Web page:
We’ve talked several times before about ESG investing (environmental, social, and governance). In theory ESG is great, invest according to your values and earn higher returns with lower risk. Apart from the fact that we may disagree this is actually possible, there are companies taking advantage of the ESG trend. Recently a whistleblower called out DWS claiming they were taking advantage of the ESG trends to profit by claiming things they weren’t doing. There have also been cases where funds change their names to include ESG in the title but don’t change anything in their holdings or investment process. This only helps to attract investors who invest based on names and don’t do deep dives into what the fund is actually doing.
As with anything in investing we need to truly know what we are investing in and not just go by the name. Also, ESG is such a broad classification that it encompasses many things. No company scores 100% on ESG metrics; therefore, if we want an ESG focus we need to focus on the things which matter most to us. Are environmental policies more important than social impact or governance? The most important thing is that we invest in things we know and not just go by the name. If we want to invest in funds that don’t invest in oil, then make sure the fund doesn’t have oil companies. We need to actually study the funds we invest in.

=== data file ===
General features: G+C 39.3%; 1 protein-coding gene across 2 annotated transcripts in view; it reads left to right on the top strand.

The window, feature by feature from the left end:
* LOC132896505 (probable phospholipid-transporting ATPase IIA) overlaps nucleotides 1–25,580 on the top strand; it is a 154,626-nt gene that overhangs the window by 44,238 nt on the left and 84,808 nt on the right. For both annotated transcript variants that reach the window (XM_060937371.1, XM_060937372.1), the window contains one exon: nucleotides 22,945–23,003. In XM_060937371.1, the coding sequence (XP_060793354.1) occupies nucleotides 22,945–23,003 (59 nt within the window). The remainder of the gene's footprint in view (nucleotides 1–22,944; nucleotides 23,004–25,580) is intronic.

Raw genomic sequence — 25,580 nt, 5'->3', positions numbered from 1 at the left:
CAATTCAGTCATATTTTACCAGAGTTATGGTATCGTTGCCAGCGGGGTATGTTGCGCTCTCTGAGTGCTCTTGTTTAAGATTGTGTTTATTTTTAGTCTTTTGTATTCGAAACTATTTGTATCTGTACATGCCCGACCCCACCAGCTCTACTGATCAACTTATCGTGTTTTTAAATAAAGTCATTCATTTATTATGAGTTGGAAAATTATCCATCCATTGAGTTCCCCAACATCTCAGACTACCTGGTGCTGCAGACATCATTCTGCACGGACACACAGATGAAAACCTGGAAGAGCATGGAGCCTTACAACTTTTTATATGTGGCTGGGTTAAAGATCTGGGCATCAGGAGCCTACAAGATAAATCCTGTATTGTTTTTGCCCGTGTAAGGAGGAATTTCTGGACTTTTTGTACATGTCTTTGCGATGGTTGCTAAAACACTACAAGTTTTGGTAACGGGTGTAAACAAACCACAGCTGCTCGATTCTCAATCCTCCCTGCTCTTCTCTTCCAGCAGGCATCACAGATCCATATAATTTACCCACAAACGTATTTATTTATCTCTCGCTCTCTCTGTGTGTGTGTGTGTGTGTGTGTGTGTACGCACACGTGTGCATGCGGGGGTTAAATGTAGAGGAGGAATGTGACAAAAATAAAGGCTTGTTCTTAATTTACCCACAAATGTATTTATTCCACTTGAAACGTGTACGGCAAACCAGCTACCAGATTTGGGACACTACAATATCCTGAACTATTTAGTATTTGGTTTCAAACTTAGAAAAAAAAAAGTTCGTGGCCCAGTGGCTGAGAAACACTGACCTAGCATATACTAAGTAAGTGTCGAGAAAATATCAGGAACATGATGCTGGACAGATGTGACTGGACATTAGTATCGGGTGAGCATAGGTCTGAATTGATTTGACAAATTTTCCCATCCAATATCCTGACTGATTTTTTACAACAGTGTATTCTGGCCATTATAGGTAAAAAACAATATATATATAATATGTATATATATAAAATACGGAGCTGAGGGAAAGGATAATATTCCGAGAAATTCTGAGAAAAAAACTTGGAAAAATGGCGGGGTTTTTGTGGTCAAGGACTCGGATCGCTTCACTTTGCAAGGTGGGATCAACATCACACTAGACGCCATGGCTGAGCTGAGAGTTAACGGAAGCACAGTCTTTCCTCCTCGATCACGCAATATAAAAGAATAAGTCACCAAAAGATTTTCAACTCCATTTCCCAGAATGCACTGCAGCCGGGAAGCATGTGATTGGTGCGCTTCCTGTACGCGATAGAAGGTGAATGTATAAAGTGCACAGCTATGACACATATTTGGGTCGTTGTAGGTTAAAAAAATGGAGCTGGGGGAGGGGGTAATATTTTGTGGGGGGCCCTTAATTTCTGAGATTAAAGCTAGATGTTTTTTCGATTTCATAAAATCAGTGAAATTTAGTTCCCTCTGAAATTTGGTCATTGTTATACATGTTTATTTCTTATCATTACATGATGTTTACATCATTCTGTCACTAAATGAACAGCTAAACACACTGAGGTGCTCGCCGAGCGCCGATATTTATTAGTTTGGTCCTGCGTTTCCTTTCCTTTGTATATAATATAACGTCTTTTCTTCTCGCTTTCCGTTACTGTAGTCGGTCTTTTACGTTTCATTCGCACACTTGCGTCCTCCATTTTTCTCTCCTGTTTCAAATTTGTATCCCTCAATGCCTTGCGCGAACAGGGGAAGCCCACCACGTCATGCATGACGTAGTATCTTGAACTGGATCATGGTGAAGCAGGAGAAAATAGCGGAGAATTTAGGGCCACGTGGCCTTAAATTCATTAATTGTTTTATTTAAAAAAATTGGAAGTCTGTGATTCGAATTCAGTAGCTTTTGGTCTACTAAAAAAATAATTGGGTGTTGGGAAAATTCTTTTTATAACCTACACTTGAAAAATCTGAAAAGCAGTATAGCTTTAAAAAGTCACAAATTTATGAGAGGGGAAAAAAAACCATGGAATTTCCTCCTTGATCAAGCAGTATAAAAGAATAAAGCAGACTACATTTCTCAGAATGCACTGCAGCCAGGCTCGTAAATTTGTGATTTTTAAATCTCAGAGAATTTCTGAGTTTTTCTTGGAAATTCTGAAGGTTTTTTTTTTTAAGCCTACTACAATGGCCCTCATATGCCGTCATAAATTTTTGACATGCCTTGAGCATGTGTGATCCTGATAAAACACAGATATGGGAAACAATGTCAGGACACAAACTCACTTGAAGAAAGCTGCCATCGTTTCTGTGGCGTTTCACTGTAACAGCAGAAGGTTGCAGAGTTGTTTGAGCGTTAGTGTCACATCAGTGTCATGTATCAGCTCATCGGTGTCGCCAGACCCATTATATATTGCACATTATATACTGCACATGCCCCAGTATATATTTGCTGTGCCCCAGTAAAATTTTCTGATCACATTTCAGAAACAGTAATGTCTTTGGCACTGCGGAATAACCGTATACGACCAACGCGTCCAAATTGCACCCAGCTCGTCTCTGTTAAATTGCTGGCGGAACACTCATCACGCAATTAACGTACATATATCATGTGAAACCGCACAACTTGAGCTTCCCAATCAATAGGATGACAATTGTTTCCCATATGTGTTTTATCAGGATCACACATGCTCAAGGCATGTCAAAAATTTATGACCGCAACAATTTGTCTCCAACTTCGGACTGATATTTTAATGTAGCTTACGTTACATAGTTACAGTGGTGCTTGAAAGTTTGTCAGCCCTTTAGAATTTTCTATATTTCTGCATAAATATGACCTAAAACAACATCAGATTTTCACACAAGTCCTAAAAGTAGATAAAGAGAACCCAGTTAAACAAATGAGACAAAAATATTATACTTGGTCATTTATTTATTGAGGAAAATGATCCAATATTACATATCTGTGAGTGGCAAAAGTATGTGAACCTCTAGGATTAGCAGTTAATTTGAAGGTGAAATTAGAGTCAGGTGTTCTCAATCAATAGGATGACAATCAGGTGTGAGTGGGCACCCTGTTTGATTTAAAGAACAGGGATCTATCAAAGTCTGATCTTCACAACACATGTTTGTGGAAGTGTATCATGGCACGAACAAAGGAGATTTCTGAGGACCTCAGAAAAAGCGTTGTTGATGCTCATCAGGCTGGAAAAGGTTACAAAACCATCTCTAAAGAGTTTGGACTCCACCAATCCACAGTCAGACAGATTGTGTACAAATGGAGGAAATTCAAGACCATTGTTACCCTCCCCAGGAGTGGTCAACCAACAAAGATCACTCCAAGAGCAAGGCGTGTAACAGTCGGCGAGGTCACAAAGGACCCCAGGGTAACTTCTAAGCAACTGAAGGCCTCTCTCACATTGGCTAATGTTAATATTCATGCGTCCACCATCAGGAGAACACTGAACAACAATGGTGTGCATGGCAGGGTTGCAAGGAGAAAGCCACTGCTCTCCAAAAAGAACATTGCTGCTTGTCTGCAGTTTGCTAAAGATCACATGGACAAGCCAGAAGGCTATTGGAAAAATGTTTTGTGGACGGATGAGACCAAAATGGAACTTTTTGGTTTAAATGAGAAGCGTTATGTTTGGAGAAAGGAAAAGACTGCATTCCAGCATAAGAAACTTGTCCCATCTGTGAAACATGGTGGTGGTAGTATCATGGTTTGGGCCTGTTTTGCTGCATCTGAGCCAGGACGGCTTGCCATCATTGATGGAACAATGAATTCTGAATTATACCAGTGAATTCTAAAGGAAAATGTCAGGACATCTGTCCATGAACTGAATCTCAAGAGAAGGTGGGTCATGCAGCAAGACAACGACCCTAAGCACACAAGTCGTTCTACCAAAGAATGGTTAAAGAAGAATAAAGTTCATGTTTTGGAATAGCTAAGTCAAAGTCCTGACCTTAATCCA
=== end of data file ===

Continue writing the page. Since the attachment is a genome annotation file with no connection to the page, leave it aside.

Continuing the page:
Another interesting aspect about the Russia situation is what happened to investment indices. MSCI and FTSE both kicked Russia out of their emerging market indices. This means that many ETFs that track these indices will need to get rid of these shares, something they cannot currently do. The interesting point here is that even though indices are “passive” there are still rules they follow. Someone has to make those rules, and every decision is an active decision. In theory a completely passive index should invest in every financial asset in existence. In theory Russia should still be eligible for a completely passive index. But the real world is different than theory and there are very real practical limitations for owning Russian stocks right now.
Thanks for reading!